The International Organization for Migration reported this week that over 1,900 migrants have lost their lives so far this year attempting to brave the perilous sea-journey from North Africa to Europe. It's a record death toll -- over double last year's numbers -- within the context of a record year of migration.
A recent report by the United Nations High Commissioner for Refugees (UNHCR) about the Mediterranean route to Europe opens with a bold description of the past years: "the age of refugees."
"Europe is living through a maritime refugee crisis of historic proportions," explained the report. Most importantly, it's a crisis that many European governments don't know how to respond to.
Indeed, it seems to be a paradoxical situation. As British Foreign Office Minister Joyce Anelay explained late last year, "We do not support planned search and rescue operations in the Mediterranean."
"We believe that they create an unintended 'pull factor,' encouraging more migrants to attempt the dangerous sea crossing and thereby leading to more tragic and unnecessary deaths."
On the other hand, many Mediterranean governments simply can't ignore the horrendous loss of life just miles away from their maritime borders. The former search and rescue program, Mare Nostrum, run by the Italian government, was recently replaced with the much smaller Operation Triton, lead by EU organization Frontex. Instead of discouraging illegal migration, Triton has been unable to respond effectively to the growing crisis -- as this year's deadly numbers show.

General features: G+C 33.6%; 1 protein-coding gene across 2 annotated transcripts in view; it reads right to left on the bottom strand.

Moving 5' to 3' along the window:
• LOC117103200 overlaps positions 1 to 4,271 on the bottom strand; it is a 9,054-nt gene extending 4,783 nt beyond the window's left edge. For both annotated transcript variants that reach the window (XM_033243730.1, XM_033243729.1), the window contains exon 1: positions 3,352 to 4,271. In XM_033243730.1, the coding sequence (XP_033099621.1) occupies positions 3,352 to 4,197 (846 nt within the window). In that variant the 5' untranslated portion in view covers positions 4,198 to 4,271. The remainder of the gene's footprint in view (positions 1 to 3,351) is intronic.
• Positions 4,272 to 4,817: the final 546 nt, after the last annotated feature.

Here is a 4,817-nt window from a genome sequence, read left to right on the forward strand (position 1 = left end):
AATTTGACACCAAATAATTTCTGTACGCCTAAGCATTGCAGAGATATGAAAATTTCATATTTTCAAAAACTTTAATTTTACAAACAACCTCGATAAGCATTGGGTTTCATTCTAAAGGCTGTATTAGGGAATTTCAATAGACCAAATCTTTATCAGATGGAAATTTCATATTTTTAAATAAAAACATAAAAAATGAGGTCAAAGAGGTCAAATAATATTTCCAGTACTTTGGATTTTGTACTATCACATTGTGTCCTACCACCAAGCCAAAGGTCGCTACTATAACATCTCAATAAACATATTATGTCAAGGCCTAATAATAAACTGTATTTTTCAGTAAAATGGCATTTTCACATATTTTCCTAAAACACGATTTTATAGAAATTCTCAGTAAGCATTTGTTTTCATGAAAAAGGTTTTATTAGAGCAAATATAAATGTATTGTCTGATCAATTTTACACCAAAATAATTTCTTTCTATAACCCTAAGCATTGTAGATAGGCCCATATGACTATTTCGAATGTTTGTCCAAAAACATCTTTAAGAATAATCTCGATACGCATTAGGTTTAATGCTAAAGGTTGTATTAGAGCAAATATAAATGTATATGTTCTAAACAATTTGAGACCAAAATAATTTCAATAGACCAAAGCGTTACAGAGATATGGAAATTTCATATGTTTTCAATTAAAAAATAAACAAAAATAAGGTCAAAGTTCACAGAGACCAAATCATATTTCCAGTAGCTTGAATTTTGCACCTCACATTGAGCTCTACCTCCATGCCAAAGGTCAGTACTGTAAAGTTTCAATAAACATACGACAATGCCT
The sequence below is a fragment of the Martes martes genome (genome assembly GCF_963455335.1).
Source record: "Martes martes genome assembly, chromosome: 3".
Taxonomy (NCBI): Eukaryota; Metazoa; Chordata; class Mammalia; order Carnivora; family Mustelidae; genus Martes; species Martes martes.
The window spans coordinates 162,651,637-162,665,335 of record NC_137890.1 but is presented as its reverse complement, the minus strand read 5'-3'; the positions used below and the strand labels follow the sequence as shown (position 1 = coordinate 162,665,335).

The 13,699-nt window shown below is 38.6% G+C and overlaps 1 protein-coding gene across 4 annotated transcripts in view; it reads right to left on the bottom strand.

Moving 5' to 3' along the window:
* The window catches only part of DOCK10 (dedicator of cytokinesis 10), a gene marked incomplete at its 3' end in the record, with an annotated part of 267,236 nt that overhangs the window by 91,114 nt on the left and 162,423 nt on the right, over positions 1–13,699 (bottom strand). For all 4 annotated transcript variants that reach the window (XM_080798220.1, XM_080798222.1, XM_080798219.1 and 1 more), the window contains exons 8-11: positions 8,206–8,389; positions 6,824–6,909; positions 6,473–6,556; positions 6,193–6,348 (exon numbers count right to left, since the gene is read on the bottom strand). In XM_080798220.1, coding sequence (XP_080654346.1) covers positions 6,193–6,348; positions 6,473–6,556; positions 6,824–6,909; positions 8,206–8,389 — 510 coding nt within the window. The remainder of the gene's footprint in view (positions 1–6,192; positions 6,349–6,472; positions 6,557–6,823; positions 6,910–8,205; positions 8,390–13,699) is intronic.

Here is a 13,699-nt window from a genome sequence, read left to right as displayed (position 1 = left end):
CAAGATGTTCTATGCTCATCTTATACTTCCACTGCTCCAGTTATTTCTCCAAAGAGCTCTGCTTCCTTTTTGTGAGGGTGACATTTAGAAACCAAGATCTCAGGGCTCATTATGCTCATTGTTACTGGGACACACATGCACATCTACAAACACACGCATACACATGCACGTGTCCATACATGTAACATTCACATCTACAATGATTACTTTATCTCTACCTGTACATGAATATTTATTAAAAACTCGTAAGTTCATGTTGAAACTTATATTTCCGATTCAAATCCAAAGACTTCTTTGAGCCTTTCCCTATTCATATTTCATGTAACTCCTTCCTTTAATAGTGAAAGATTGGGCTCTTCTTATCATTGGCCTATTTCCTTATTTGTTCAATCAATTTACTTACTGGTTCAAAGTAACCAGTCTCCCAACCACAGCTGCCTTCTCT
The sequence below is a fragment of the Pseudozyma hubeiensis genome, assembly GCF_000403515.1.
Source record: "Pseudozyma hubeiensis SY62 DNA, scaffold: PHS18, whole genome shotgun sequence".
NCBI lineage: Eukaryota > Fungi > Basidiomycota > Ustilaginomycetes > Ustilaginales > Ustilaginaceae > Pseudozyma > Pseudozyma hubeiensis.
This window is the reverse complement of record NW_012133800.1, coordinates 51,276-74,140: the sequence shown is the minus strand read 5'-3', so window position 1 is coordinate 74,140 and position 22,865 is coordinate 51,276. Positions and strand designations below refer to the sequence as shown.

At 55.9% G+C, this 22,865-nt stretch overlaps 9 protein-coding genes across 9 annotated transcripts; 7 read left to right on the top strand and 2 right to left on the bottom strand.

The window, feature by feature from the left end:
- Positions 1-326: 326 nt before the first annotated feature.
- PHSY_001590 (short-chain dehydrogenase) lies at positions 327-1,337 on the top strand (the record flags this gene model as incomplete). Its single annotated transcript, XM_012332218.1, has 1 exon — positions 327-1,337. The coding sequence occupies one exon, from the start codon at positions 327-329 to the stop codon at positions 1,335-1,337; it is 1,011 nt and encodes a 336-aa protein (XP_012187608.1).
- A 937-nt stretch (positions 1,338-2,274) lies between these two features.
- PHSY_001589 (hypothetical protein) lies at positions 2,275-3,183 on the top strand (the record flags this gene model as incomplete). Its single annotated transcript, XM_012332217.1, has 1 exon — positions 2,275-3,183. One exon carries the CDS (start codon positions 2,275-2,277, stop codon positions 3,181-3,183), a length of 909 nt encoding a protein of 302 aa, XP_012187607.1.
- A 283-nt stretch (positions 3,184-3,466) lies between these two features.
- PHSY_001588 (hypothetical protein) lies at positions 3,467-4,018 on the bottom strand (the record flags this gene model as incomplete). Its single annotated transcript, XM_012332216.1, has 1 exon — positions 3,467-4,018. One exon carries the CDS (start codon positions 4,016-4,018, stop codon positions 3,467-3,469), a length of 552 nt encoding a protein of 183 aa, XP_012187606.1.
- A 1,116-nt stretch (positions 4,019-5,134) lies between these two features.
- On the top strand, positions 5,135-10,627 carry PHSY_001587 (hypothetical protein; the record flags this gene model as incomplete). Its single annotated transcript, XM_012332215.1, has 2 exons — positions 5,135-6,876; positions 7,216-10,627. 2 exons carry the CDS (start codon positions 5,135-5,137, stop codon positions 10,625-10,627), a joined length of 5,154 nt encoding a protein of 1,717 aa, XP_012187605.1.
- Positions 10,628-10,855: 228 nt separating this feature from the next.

European Union governments are left with a hard decision: turn their backs to the plight of thousands of migrants, or risk encouraging even more. In order to avoid the conundrum, EU officials have been describing rescue efforts as merely temporary measures as they work separately to address the "root causes."
What exactly those "root causes" are is still rather nebulous. Operation Triton attempts to destroy smuggler vessels after safely securing the migrants. However, some human rights organizations believe that targeting the human traffickers is just scratching the surface of the problem.
Many of the migrants on the Mediterranean route to Europe are from war-torn nations, like Libya, Syria, and even Afghanistan. However, one increasingly large group of migrants is being dubbed "environmental refugees," a whole new form of migrant that has emerged over the past ten years.
The vast majority of these so called "environmental refugees" hail from the Sahel -- a biogeographic region just south of the Sahara desert that stretches from Senegal all the way to Northern Eritrea. It's a massive zone criss-crossing through 17 countries and with around 100 million inhabitants, and much of it is under threat from climate change.
About 70 percent of the Sahel live in rural areas, and in particular rely on subsistence farming. Some communities in the Sahel have had nomadic life-styles for millennia, using traditions and knowledge passed down from generations to feed their herds.